Sacroiliac Joint Pain Is A Difficult Challenge To Treat

SI joint area pain may or may not be actually coming from the SI joint. It may be strictly situated in this area (the buttock) or it may radiate down the leg somewhat. It may be confused with myofascial type pain in the paraspinal muscles, piriformis, or gluteal muscles. Other patient problems that can mimic SI joint pain include intervertebral discs that have tears in the outer portion (annulus), or potentially arthritic and painful facet joints that have pain that radiates into the buttock region.

All of these issues may lead to pain in the same region, therefore, delineating the exact pain cause may take some significant mental consideration. A thorough history and exam of the patient is critical to ruling in or out some of the potential diagnostic sources.

The tough part with SI joint pain is finding the people whose history and physical examination match true symptoms for sacroiliac pain, and then the true diagnosis may be established with a positive response to a joint anesthetic block

Quite often more than one block with positive response to each into the SI joint will be necessary to truly rule the joint as the pain generator. Once the joint is diagnosed, then the treatment options can begin. Sometimes patients will get relief in the joint for quite a while from the anesthetic block itself, or it may be short term. If the anesthetic block is inadequate, a radiofrequency denervation has shown effectiveness. Pain doctors debate the specific techniques that are best for the SI joint.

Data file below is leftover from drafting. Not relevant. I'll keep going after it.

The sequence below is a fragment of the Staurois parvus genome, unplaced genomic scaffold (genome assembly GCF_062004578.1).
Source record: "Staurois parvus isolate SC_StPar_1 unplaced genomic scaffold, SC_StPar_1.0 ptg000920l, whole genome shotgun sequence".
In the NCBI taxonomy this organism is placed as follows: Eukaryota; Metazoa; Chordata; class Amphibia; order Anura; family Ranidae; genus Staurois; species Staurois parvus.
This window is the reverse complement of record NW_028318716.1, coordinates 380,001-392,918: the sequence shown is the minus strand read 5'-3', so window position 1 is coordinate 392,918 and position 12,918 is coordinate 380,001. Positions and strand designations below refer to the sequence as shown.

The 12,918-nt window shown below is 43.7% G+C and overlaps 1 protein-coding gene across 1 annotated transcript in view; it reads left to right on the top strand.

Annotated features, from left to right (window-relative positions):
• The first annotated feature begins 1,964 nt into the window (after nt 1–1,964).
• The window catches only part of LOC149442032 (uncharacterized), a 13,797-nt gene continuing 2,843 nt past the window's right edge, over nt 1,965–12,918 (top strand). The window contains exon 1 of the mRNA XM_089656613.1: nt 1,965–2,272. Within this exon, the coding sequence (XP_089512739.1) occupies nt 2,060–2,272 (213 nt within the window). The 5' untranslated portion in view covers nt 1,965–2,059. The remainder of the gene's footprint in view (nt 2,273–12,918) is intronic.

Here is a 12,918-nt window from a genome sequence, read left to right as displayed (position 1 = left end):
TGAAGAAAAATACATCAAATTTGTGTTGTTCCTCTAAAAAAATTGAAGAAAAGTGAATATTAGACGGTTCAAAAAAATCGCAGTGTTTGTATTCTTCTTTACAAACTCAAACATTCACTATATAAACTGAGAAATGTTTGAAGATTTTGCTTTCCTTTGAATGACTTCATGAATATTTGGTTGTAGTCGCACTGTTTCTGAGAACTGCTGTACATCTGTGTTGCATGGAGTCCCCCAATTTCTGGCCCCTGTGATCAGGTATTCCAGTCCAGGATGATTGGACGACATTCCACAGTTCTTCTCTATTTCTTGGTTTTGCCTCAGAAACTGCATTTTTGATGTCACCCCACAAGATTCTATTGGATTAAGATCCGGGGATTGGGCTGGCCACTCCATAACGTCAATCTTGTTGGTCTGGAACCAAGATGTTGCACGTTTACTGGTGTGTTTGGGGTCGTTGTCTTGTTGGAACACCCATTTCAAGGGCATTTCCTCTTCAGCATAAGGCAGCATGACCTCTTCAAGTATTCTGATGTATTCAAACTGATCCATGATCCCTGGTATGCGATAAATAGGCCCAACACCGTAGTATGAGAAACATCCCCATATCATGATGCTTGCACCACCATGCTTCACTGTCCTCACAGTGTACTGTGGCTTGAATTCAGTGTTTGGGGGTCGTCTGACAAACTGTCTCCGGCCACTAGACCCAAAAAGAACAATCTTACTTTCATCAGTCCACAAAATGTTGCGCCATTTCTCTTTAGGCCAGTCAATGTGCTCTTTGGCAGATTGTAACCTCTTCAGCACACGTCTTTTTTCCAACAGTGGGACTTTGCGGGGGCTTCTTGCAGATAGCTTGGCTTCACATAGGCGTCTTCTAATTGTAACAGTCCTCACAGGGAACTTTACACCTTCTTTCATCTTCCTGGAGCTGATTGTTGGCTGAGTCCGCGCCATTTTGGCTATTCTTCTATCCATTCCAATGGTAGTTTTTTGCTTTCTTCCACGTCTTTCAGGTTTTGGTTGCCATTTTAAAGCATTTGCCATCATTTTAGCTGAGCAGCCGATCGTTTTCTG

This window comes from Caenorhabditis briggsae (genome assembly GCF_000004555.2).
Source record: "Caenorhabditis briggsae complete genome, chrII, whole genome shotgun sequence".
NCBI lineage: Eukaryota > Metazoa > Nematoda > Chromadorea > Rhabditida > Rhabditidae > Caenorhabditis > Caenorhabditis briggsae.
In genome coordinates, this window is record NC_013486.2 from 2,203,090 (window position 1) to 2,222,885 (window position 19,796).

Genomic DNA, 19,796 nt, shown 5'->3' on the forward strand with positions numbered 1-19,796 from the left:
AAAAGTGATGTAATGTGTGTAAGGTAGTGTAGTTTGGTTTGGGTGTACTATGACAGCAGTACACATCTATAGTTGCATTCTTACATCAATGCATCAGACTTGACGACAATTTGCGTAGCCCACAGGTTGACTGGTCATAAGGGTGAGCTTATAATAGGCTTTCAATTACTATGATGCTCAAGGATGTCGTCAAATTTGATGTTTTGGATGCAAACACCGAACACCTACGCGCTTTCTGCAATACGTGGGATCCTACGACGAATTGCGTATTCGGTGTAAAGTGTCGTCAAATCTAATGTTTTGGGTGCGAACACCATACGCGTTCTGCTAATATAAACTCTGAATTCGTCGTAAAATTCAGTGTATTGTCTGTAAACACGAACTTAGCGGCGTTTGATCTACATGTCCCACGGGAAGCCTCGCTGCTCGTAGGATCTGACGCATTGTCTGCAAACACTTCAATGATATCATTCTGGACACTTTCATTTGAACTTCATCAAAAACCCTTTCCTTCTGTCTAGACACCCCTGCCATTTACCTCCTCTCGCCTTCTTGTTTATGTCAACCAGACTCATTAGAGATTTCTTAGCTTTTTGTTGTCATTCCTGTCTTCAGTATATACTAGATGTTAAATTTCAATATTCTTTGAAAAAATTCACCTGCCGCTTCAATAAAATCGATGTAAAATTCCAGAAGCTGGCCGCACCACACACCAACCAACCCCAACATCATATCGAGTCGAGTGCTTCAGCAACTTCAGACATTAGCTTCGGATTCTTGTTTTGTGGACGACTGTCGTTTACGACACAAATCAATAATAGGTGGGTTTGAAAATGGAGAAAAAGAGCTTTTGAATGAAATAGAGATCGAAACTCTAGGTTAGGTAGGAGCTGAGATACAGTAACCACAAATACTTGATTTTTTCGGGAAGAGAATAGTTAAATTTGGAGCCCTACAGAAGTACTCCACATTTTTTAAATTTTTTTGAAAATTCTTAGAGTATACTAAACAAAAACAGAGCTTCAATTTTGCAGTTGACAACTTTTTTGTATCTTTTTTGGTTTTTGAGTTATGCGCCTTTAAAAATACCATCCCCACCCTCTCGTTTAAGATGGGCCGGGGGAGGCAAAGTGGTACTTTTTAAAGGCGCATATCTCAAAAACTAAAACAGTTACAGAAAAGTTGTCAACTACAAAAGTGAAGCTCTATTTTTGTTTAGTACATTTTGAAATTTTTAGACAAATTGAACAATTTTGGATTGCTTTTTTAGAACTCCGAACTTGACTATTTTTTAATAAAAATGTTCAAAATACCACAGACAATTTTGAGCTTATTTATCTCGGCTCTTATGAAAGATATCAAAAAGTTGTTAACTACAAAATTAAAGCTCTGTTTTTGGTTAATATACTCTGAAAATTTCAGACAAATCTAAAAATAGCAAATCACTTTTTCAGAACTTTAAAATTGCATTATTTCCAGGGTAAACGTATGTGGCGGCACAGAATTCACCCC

The SI joint is not the easiest joint to get into for interventional techniques. Fluoroscopic assistance is crucial, as the joint is jagged and irregular. The entry into it may take an unusual angle. Knowing the exact entry point with the real time x-ray can make the difference between a successful procedure with a happy patient versus a missed joint and a patient remaining in pain.

Along with the injection efforts, additional therapies may include chiropractic, PT, Rehab, anti-inflammatory medication, and maybe acupuncture and massage. It may take a multitude of treatments including both traditional and alternative medicine to help the patient improve.

No great surgery option for SI pain exists. There is a new fusion procedure for the SI joint, but no long term data exists as to its success. Currently, it seems prudent to avoid fusion and treat the issue with outpatient treatments such as radiofrequency neurotomy.

Want to find out more about the best Arizona pain center, then visit Preferred Pain Center’s site on how to choose the best Phoenix chiropractors for your needs.

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